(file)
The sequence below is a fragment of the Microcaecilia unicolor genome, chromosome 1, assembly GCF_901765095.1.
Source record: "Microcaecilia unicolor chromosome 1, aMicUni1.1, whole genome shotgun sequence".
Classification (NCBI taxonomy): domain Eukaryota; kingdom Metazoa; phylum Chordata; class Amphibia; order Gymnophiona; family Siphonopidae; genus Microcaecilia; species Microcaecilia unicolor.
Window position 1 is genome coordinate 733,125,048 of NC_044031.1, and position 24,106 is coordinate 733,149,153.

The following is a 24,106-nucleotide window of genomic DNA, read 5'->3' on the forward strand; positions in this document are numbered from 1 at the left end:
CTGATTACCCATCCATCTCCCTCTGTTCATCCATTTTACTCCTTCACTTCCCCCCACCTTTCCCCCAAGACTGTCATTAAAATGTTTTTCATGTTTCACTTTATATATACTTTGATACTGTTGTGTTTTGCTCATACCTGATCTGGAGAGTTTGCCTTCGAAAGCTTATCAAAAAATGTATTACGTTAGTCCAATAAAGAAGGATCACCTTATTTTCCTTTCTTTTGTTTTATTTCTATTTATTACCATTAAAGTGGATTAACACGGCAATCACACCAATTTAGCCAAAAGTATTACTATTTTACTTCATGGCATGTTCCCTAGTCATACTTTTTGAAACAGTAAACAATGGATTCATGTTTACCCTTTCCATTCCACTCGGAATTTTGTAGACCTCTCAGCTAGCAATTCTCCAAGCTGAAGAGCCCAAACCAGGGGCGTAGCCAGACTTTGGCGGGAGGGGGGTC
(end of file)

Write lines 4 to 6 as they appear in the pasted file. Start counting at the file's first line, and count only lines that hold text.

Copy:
Window position 1 is genome coordinate 733,125,048 of NC_044031.1, and position 24,106 is coordinate 733,149,153.

The following is a 24,106-nucleotide window of genomic DNA, read 5'->3' on the forward strand; positions in this document are numbered from 1 at the left end:
CTGATTACCCATCCATCTCCCTCTGTTCATCCATTTTACTCCTTCACTTCCCCCCACCTTTCCCCCAAGACTGTCATTAAAATGTTTTTCATGTTTCACTTTATATATACTTTGATACTGTTGTGTTTTGCTCATACCTGATCTGGAGAGTTTGCCTTCGAAAGCTTATCAAAAAATGTATTACGTTAGTCCAATAAAGAAGGATCACCTTATTTTCCTTTCTTTTGTTTTATTTCTATTTATTACCATTAAAGTGGATTAACACGGCAATCACACCAATTTAGCCAAAAGTATTACTATTTTACTTCATGGCATGTTCCCTAGTCATACTTTTTGAAACAGTAAACAATGGATTCATGTTTACCCTTTCCATTCCACTCGGAATTTTGTAGACCTCTCAGCTAGCAATTCTCCAAGCTGAAGAGCCCAAACCAGGGGCGTAGCCAGACTTTGGCGGGAGGGGGGTC